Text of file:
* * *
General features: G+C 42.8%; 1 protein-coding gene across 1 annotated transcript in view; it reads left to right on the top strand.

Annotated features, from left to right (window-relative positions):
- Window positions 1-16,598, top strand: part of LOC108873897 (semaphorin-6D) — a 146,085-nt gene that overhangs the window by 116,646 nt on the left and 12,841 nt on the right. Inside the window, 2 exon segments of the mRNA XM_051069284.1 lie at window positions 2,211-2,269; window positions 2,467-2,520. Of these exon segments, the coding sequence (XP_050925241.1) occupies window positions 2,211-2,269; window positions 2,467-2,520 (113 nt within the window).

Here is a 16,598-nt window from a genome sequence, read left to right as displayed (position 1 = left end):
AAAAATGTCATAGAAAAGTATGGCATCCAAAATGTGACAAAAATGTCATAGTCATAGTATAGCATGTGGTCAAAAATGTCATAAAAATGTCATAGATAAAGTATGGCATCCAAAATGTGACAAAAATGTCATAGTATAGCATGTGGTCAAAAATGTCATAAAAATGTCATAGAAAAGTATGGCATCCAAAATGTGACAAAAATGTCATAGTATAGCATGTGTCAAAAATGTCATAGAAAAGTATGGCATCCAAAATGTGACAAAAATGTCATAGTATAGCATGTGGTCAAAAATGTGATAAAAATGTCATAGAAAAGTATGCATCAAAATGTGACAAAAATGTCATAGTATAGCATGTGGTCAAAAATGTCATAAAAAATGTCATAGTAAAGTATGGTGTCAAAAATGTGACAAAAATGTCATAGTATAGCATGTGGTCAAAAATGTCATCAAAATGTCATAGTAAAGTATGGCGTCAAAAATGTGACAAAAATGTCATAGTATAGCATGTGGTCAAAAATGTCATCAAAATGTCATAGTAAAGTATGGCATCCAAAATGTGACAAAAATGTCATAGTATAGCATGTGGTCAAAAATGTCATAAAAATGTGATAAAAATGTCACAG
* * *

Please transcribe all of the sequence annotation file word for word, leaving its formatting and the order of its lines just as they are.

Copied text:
General features: G+C 42.8%; 1 protein-coding gene across 1 annotated transcript in view; it reads left to right on the top strand.

Annotated features, from left to right (window-relative positions):
- Window positions 1-16,598, top strand: part of LOC108873897 (semaphorin-6D) — a 146,085-nt gene that overhangs the window by 116,646 nt on the left and 12,841 nt on the right. Inside the window, 2 exon segments of the mRNA XM_051069284.1 lie at window positions 2,211-2,269; window positions 2,467-2,520. Of these exon segments, the coding sequence (XP_050925241.1) occupies window positions 2,211-2,269; window positions 2,467-2,520 (113 nt within the window).

Here is a 16,598-nt window from a genome sequence, read left to right as displayed (position 1 = left end):
AAAAATGTCATAGAAAAGTATGGCATCCAAAATGTGACAAAAATGTCATAGTCATAGTATAGCATGTGGTCAAAAATGTCATAAAAATGTCATAGATAAAGTATGGCATCCAAAATGTGACAAAAATGTCATAGTATAGCATGTGGTCAAAAATGTCATAAAAATGTCATAGAAAAGTATGGCATCCAAAATGTGACAAAAATGTCATAGTATAGCATGTGTCAAAAATGTCATAGAAAAGTATGGCATCCAAAATGTGACAAAAATGTCATAGTATAGCATGTGGTCAAAAATGTGATAAAAATGTCATAGAAAAGTATGCATCAAAATGTGACAAAAATGTCATAGTATAGCATGTGGTCAAAAATGTCATAAAAAATGTCATAGTAAAGTATGGTGTCAAAAATGTGACAAAAATGTCATAGTATAGCATGTGGTCAAAAATGTCATCAAAATGTCATAGTAAAGTATGGCGTCAAAAATGTGACAAAAATGTCATAGTATAGCATGTGGTCAAAAATGTCATCAAAATGTCATAGTAAAGTATGGCATCCAAAATGTGACAAAAATGTCATAGTATAGCATGTGGTCAAAAATGTCATAAAAATGTGATAAAAATGTCACAG